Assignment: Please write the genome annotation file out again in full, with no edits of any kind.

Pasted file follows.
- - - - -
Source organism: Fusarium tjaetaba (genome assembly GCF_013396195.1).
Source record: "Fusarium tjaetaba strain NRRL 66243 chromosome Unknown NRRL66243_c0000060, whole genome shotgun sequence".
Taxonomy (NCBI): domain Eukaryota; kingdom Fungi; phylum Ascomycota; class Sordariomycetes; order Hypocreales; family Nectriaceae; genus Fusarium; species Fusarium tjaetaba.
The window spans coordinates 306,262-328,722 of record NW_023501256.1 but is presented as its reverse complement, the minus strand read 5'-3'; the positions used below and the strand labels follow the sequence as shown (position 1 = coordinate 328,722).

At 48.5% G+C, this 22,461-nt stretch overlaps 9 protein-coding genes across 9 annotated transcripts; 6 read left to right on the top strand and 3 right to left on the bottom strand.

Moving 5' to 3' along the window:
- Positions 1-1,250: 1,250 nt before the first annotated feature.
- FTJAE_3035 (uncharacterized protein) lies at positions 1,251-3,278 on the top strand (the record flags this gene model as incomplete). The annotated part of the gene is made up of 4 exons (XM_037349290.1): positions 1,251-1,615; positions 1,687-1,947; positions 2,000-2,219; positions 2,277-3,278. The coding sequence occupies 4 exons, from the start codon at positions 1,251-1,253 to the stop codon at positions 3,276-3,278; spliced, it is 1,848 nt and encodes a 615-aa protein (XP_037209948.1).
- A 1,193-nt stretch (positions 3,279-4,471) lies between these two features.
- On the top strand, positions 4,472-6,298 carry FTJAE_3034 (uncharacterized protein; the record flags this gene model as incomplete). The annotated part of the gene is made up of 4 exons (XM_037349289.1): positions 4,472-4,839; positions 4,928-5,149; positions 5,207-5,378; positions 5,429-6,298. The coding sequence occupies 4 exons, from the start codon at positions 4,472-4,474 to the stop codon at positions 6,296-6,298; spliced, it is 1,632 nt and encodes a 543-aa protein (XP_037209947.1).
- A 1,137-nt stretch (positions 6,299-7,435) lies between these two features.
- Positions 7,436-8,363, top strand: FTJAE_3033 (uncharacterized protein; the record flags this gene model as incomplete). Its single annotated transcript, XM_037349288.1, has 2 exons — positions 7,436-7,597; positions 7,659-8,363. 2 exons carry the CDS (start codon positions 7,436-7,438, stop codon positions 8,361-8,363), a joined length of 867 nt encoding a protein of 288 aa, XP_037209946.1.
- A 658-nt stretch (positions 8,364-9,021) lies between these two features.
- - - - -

Source organism: Fusarium tjaetaba (genome assembly GCF_013396195.1).
Source record: "Fusarium tjaetaba strain NRRL 66243 chromosome Unknown NRRL66243_c0000060, whole genome shotgun sequence".
Taxonomy (NCBI): domain Eukaryota; kingdom Fungi; phylum Ascomycota; class Sordariomycetes; order Hypocreales; family Nectriaceae; genus Fusarium; species Fusarium tjaetaba.
The window spans coordinates 306,262-328,722 of record NW_023501256.1 but is presented as its reverse complement, the minus strand read 5'-3'; the positions used below and the strand labels follow the sequence as shown (position 1 = coordinate 328,722).

At 48.5% G+C, this 22,461-nt stretch overlaps 9 protein-coding genes across 9 annotated transcripts; 6 read left to right on the top strand and 3 right to left on the bottom strand.

Moving 5' to 3' along the window:
- Positions 1-1,250: 1,250 nt before the first annotated feature.
- FTJAE_3035 (uncharacterized protein) lies at positions 1,251-3,278 on the top strand (the record flags this gene model as incomplete). The annotated part of the gene is made up of 4 exons (XM_037349290.1): positions 1,251-1,615; positions 1,687-1,947; positions 2,000-2,219; positions 2,277-3,278. The coding sequence occupies 4 exons, from the start codon at positions 1,251-1,253 to the stop codon at positions 3,276-3,278; spliced, it is 1,848 nt and encodes a 615-aa protein (XP_037209948.1).
- A 1,193-nt stretch (positions 3,279-4,471) lies between these two features.
- On the top strand, positions 4,472-6,298 carry FTJAE_3034 (uncharacterized protein; the record flags this gene model as incomplete). The annotated part of the gene is made up of 4 exons (XM_037349289.1): positions 4,472-4,839; positions 4,928-5,149; positions 5,207-5,378; positions 5,429-6,298. The coding sequence occupies 4 exons, from the start codon at positions 4,472-4,474 to the stop codon at positions 6,296-6,298; spliced, it is 1,632 nt and encodes a 543-aa protein (XP_037209947.1).
- A 1,137-nt stretch (positions 6,299-7,435) lies between these two features.
- Positions 7,436-8,363, top strand: FTJAE_3033 (uncharacterized protein; the record flags this gene model as incomplete). Its single annotated transcript, XM_037349288.1, has 2 exons — positions 7,436-7,597; positions 7,659-8,363. 2 exons carry the CDS (start codon positions 7,436-7,438, stop codon positions 8,361-8,363), a joined length of 867 nt encoding a protein of 288 aa, XP_037209946.1.
- A 658-nt stretch (positions 8,364-9,021) lies between these two features.